Mezquita-Catedral

Saint Michael

by Juan Pompeyo

Traditionally, this painting of Saint Michael has been attributed to the master Juan Pompeyo. This view stems from the assessment of some of the features that characterise the author' s style, such as the compositional scheme, the prototype which the figure follows, and his chromatic treatment of Venetian influence.

Saint Michael follows the usual iconography depicting him as a warrior who defeats sin, personified by the demonic figures over which he rises up. Thus, the image of the triumphant archangel, silhouetted against a background of clouds, is presented in an elegant "contraposto". He appears with a shield and helmet, this helmet being held by a small angel who remains suspended in the sky.

Attributed to Juan Pompeyo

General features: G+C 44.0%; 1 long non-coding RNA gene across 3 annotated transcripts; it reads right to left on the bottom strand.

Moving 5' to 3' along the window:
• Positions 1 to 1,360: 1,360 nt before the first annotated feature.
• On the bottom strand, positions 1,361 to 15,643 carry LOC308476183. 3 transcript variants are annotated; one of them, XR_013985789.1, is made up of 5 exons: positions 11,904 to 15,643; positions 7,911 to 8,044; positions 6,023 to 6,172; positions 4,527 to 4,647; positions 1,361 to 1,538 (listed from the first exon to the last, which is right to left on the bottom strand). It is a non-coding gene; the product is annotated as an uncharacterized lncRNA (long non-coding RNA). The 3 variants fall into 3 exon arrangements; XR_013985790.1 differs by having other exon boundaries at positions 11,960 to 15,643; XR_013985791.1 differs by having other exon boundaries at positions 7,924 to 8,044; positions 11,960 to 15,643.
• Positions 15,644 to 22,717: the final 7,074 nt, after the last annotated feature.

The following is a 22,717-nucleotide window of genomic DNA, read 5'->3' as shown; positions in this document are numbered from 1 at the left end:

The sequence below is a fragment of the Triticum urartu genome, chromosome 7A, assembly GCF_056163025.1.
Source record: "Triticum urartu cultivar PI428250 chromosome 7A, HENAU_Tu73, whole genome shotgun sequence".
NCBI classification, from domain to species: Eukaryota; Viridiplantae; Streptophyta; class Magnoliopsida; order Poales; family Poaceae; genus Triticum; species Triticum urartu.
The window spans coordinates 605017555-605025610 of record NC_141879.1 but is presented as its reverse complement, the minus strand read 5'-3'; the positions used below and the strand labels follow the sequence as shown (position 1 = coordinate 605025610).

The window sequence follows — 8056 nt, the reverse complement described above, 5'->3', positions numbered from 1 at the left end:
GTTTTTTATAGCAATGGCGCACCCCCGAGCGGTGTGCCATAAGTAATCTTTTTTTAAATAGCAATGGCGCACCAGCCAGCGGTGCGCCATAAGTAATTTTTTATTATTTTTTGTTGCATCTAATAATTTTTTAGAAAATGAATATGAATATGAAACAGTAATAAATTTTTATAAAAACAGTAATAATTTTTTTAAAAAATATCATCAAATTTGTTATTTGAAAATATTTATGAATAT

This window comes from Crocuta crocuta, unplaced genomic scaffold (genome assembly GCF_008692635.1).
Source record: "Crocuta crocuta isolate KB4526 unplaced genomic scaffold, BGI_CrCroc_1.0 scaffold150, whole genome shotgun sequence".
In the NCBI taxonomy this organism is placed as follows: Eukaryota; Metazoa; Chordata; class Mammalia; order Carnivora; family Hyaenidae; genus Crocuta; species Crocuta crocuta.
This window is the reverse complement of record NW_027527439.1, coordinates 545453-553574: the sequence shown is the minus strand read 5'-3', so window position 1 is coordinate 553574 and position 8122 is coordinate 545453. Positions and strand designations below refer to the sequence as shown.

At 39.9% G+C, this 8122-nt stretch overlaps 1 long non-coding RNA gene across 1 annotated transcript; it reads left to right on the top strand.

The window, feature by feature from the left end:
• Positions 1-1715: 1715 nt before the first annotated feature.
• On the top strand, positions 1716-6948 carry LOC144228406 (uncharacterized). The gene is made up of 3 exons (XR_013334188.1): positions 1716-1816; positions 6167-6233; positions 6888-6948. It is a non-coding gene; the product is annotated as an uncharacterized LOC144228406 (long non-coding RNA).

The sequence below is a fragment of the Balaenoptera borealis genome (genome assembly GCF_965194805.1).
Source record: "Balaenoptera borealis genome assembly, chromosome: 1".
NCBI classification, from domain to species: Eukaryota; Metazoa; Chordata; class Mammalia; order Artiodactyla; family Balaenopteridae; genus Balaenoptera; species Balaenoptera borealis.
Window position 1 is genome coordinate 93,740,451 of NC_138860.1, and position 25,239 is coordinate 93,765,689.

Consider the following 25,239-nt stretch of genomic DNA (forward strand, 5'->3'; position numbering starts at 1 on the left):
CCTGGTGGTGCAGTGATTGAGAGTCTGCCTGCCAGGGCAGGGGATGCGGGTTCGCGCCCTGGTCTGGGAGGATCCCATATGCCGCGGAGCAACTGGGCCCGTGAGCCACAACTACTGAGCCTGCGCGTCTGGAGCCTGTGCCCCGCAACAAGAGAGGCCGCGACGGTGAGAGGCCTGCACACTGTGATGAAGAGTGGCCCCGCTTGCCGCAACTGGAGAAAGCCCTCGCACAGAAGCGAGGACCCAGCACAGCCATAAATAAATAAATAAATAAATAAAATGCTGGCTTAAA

Painter of Italian origin about whom very little is known. He apparently stayed in Cordoba during the early years of the 18th century, occupying a position as violinist at the Cathedral. His work as a painter must be added to his role as a musician. Various works are attributed to him, among which the highlights include the Immaculate Conception and Assumption in the chapel of Santa Teresa, and the canvases on the altarpiece in the chapel of San Acacio

Location
Mezquita-Catedral
Technical sheet
  • Title: Saint Michael
  • Author: Attributed to Juan Pompeyo
  • Date: First third of the 18th century
  • Material and technique: Oil on canvas
  • Dimensions: 250 x 170 cm
  • Location: Close to the gate of San Miguel (eastern wall)
Key features of the work
  • During the Middle Ages, Saint Michael was considered “princeps militiae angelorum", which is the chief of the celestial militia. With the art of the Counter-Reform, his symbolic link to the triumph of the Catholic Church over Protestant heresy was established

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